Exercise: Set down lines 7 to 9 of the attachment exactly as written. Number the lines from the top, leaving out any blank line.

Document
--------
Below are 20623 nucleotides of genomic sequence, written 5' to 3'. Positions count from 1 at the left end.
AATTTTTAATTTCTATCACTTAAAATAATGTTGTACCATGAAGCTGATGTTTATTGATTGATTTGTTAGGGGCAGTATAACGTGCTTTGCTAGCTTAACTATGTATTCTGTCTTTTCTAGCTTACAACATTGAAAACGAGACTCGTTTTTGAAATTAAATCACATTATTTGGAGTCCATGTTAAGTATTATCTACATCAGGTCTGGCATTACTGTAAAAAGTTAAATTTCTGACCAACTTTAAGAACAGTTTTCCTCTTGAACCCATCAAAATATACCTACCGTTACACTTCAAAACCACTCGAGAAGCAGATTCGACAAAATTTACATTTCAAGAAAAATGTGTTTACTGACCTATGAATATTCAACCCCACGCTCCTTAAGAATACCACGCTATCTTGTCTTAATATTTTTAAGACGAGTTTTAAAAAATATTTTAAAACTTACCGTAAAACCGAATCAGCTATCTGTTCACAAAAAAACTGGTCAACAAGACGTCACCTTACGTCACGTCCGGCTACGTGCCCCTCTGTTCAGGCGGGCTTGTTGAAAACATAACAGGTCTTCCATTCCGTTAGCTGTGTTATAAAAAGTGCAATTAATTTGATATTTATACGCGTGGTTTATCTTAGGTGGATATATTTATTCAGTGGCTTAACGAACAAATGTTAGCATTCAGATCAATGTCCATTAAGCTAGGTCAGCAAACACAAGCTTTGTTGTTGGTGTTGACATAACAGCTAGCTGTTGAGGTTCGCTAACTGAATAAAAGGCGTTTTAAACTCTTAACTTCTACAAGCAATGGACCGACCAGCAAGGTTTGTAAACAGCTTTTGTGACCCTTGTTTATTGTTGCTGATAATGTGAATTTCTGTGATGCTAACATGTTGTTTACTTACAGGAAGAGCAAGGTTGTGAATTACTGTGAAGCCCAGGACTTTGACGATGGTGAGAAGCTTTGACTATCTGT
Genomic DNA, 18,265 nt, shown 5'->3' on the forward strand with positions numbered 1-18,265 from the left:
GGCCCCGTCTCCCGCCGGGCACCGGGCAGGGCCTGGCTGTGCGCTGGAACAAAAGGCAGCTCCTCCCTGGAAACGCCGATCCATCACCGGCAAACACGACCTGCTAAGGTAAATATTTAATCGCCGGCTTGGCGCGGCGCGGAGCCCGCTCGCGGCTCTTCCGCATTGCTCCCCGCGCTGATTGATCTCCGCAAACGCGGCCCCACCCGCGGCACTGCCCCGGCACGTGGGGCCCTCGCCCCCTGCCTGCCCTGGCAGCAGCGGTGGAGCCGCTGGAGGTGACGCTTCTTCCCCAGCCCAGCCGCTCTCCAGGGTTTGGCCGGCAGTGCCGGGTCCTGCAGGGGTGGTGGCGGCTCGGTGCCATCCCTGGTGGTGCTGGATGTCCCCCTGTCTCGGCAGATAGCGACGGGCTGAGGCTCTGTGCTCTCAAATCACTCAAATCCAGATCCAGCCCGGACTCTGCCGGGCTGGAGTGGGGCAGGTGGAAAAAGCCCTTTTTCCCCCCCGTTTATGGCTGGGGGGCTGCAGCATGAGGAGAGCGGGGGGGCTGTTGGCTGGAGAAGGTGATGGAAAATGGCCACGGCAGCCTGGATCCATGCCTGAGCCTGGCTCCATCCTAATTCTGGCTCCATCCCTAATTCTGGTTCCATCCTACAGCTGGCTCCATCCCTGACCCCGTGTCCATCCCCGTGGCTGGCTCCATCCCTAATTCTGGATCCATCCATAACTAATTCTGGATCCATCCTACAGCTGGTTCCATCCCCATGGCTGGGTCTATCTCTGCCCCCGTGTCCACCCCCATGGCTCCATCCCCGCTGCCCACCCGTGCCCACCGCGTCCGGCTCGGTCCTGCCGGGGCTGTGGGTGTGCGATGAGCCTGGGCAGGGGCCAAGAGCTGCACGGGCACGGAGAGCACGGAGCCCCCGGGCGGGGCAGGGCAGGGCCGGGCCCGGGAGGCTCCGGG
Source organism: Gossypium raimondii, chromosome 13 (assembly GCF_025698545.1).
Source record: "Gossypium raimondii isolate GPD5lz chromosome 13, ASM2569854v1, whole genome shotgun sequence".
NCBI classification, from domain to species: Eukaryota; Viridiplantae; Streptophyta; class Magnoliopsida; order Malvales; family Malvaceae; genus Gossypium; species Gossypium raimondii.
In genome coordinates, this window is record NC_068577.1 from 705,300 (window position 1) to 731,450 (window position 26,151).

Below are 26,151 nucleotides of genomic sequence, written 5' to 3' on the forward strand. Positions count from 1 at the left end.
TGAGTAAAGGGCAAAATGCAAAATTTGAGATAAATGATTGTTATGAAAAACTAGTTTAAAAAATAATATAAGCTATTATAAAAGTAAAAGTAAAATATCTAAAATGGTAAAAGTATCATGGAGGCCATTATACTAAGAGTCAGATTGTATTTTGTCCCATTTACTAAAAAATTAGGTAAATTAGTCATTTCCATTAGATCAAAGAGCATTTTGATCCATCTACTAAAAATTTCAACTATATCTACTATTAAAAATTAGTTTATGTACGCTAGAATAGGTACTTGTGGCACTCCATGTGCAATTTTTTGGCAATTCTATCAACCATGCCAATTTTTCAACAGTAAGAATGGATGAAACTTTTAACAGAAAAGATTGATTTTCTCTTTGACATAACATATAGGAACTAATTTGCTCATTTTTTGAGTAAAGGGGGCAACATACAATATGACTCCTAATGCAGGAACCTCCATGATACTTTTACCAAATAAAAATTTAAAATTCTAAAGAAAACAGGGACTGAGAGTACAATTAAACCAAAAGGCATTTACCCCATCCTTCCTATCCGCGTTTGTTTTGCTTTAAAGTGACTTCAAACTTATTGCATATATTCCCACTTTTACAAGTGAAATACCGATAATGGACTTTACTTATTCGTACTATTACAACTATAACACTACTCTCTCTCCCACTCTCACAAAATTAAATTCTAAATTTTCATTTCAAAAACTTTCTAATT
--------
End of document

NCBI classification, from domain to species: Eukaryota; Viridiplantae; Streptophyta; class Magnoliopsida; order Malvales; family Malvaceae; genus Gossypium; species Gossypium raimondii.
In genome coordinates, this window is record NC_068577.1 from 705,300 (window position 1) to 731,450 (window position 26,151).

Below are 26,151 nucleotides of genomic sequence, written 5' to 3' on the forward strand. Positions count from 1 at the left end.